Marshall, Illinois, is Leaping into a Leap Year

Every four years, we have what we call a Leap Year. That year, we went from our usual 365 days per year to one of 366 days. But why the heck do we have leap years?

Well, it depends on the time it takes for Earth to complete its orbit around the Sun. We refer to that as one “solar year.” We play with the number of days a bit by rounding the days in a calendar year to 365. An extra 5 hours, 48 minutes, and 46 seconds per year are unaccounted for. While that seems like it could be more critical, it’s enough to mess with the calendars. If we kept subtracting almost six hours every year, year after year, things could change drastically.

Let’s say that you live in a place where it is very warm in August. Without accounting for this with the leap years, August might become a cold winter month in time (well, a couple hundred years). We add one day to our calendar year every four years to make up for that. That year is called a leap year, and guess what? Oh, you probably know this… 2024 is one of those years. So, we will have February 29, 2024, on our calendar.

 

Why the name Leap Year?

The actual name for the extra time in calendars is “intercalation.” It is not easy to say or remember, so we use the term “leap year” because each date on the calendar jumps ahead two days of the week instead of one. For example, one year, Christmas might fall on a Thursday. In regular years, the following year, it would fall on a Friday, but in a Leap year, it “leaps” ahead and falls on a Saturday instead.

 

Fun Facts:

 

Julius Caesar introduced Leap Day

Caesar re-ordered the Roman calendar, setting up how much of the world still operates today. He spent some time in Egypt and became convinced that the Egyptian solar calendar was the most accurate. They relied on the stars, but Caesar made one modification to their calculations by simply adding a day to every fourth year – thus began Leap Day.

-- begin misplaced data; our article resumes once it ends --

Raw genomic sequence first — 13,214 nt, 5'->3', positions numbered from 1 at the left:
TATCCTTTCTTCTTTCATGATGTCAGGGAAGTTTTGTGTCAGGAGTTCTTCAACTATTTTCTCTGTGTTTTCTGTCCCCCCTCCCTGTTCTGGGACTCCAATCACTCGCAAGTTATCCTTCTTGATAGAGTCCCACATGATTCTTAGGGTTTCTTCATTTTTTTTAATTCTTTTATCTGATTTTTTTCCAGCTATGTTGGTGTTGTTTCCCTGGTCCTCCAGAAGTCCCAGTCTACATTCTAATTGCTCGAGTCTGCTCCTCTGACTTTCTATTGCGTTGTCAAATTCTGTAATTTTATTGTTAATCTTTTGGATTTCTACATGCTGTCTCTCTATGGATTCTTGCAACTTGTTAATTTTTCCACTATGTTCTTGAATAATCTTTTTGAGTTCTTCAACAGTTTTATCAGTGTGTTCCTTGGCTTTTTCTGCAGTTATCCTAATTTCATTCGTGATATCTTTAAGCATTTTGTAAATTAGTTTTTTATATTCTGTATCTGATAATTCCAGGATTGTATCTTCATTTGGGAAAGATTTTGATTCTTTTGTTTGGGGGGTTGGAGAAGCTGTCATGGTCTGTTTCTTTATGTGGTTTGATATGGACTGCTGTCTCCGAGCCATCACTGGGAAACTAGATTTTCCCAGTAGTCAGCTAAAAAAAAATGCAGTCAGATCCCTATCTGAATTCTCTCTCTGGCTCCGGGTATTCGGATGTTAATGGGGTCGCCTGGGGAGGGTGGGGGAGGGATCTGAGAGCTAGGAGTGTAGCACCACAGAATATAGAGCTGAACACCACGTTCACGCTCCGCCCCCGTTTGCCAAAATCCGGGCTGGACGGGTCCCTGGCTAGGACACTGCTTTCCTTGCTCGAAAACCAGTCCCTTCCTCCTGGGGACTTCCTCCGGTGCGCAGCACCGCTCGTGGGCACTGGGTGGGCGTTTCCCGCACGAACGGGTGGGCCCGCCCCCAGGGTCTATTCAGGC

Leap Day is often associated with marriage proposals… by women!

The story goes that in 5th-century Ireland, St. Bridget was upset that women were not allowed to propose marriage to men. So, she brought it to the attention of St. Patrick. He designated that February 29 would be the day on which women would be allowed to propose to men because it happened only once every four years. Sometimes, you will hear Leap Day, referred to as Bachelor’s Day.

Scotland and England picked up on this tradition but added a twist. They deemed that if a man rejected a woman’s proposal, he had to provide her with several pairs of pretty gloves, which would hide the fact that there was no engagement ring on her finger. However, Greeks considered it bad luck to marry on Leap Day and still take the superstition seriously.

 

If you are born on Leap Day, you are called a Leapling

This applies to about 5 million people born on February 29 worldwide. The odds of this are 1-in-1,461. These folks technically only get to celebrate their birthdays once every four years, but they still grow one year older yearly. No, ladies, you don’t get to say you are 10 when you celebrate the big 4 0.

Enjoy the extra day this month, and if you know someone whose birthday falls on February 29, throw them a heck of a party. Some people use the extra day to have a Leap Year party anyway, birthday or not.

 

A special note about the upcoming Solar Eclipse happening in April:

It would be best if you did not watch the solar eclipse without protective glasses. Marshall Public Library wants you to be prepared if you plan to be part of a watch party. They will have a limited supply of Solar Eclipse glasses available free of charge. Get down to the library starting on March 1, and remember that the glasses will be available on a first-come, first-serve basis. There is a limit of two per family, so you will have to share, and you must bring proof that you are a resident of the City of Marshall or live within the Marshall Area Public Library District.